Drug Name Use Enzyme
Amitriptyline Bulimia, PTSD CYP2D6 poor metabolizers
Aripiprazole Schizophrenia CYP2D6 poor metabolizers
Atomoxetine ADHD CYP2D6 poor metabolizers
Carisoprodol Musculoskeletal injuries CYP2C19 poor metabolizers
Carvedilol Heart Failure, Hypertension CYP2D6 poor metabolizers
Celecoxib Pain, Inflammation CYP2C19 poor metabolizers
Cevimeline Dry mouth due to Sjorgen’s disease CYP2D6 poor metabolizers
Citalopram (1)(2) Depression CYP2C19 poor metabolizers
Clobazam Epilepsy, Anxiety CYP2C19 poor metabolizers
Clomipramine Psychiatry CYP2D6 poor metabolizers
Clopidogrel Heart disease CYP2C9 intermediate or poor metabolizers
Clozapine Schizophrenia CYP2D6 poor metabolizers
Codeine Pain CYP2D6 ultra-rapid metabolizers
Desipramine Depression CYP2D6 poor metabolizers
Dexlansoprazole (1) GERD CYP2C19 poor metabolizers
Dexlansoprazole (2) GERD CYP1A2 genotypes
Dextromethorphan and Quinidine Cough Suppressant CYP2D6 poor metabolizers
Diazepam Anxiety, Acute alcohol withdrawal, Seizures CYP2C19 poor metabolizers
Doxepin Depression, Anxiety CYP2D6 poor metabolizers
Drospirenone and Ethinyl Estradiol Preventing pregnancy CYP2C19 poor metabolizers
Esomeprazole GERD CYP2C19 poor metabolizers
Fluoxetine Depression, OCD, Bulimia CYP2D6 poor metabolizers
Flurbiprofen Pain, Inflammation CYP2C19 poor metabolizers
Fluvoxamine Depression, Social phobia, OCD CYP2D6 poor metabolizers
Galantamine Alzheimer’s disease CYP2D6 poor metabolizers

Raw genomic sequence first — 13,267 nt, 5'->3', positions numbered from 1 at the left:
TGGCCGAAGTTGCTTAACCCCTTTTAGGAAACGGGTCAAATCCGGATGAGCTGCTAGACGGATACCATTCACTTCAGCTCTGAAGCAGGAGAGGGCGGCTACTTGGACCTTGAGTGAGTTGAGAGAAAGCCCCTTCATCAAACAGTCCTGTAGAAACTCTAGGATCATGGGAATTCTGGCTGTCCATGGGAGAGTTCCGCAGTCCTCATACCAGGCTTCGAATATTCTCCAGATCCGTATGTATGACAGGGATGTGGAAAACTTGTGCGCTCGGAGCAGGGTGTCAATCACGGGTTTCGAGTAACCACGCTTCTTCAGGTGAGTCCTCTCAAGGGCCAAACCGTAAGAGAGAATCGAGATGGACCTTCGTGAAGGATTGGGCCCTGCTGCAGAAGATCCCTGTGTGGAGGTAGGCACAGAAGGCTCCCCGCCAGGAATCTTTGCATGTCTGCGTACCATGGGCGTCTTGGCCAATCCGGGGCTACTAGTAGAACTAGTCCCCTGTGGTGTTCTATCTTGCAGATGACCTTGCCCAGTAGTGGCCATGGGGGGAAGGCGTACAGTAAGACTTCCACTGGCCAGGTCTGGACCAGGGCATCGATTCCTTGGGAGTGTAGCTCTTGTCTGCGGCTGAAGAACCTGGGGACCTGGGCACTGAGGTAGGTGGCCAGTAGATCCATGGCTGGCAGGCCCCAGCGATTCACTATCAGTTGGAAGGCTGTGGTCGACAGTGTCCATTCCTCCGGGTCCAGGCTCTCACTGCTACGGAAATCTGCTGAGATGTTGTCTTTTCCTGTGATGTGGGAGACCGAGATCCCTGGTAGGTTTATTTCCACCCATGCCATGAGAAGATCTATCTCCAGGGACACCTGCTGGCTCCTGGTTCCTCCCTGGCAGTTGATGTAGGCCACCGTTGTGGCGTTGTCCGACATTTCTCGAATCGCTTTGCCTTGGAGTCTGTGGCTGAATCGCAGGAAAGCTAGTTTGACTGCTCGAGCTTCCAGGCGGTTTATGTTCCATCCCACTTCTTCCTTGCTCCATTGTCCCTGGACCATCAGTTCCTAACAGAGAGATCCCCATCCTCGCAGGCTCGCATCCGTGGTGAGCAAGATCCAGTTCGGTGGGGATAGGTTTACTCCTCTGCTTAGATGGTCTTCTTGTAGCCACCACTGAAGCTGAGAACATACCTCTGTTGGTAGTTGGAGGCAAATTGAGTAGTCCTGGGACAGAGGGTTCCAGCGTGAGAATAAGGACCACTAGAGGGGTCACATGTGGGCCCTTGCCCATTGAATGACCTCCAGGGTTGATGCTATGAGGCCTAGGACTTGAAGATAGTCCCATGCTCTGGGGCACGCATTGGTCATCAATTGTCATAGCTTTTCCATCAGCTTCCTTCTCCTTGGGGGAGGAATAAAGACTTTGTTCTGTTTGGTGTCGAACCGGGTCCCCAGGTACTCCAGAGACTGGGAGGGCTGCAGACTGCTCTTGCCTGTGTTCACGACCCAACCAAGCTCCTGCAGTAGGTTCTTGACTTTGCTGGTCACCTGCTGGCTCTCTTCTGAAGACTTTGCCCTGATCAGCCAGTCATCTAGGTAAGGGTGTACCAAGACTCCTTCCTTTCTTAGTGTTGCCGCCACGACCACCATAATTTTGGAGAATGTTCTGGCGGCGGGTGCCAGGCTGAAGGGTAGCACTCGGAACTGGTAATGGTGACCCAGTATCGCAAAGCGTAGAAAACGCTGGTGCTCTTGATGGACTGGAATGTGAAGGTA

Iloperidone Schizophrenia CYP2D6 poor metabolizers
Imipramine Depression CYP2D6 poor metabolizers
Lansoprazole Acid reflux CYP2C19 poor metabolizers
Nefazodone Depression CYP2D6 poor metabolizers
Nortriptyline Depression CYP2D6 poor metabolizers
Omeprazole Acid reflux, Stomach ulcers CYP2C19 poor metabolizers
Pantoprazole GERD CYP2C19 poor metabolizers
Paroxetine Depression, OCD, Anxiety, PTSD CYP2D6 poor metabolizers
Perphenazine Schizophrenia CYP2D6 poor metabolizers
Pimozide Tourette’s syndrome CYP2D6 poor metabolizers
Prasugrel Anticoagulant CYP2C19 poor metabolizers
Propafenone Cardiac arrhythmia CYP2D6 poor metabolizers
Propranolol Tremors, Angina, Hypertension, Heart rhythm disorders CYP2D6 poor metabolizers
Protriptyline Depression CYP2D6 poor metabolizers
Quinidine Cardiac arrhythmia CYP2D6 poor metabolizers
Rabeprazole GERD CYP2C19 poor metabolizers
Risperidone Schizophrenia CYP2D6 poor metabolizers
Tetrabenazine Huntington’s chorea CYP2D6 poor metabolizers
Thioridazine Schizophrenia CYP2D6 poor metabolizers
Ticagrelor Clot prevention CYP2C19 poor metabolizers
Tolterodine Overactive bladder, Urinary incontinence CYP2D6 poor metabolizers
Tramadol Pain CYP2D6 poor metabolizers
Trimipramine Depression CYP2D6 poor metabolizers
Venlafaxine Depression CYP2D6 poor metabolizers
Voriconazole Fungal infections CYP2C9 intermediate or poor metabolizers
Vortioxetine Depression CYP2D6 poor metabolizers
Warfarin Clot prevention CYP2C9 intermediate or poor metabolizers, VKORC1

Important Note for Physicians: If patients suffer with any of the conditions listed in this table, it can be assumed that medical necessity for PGx Testing may be validated if the physician is attempting to choose the safest and most effective medication.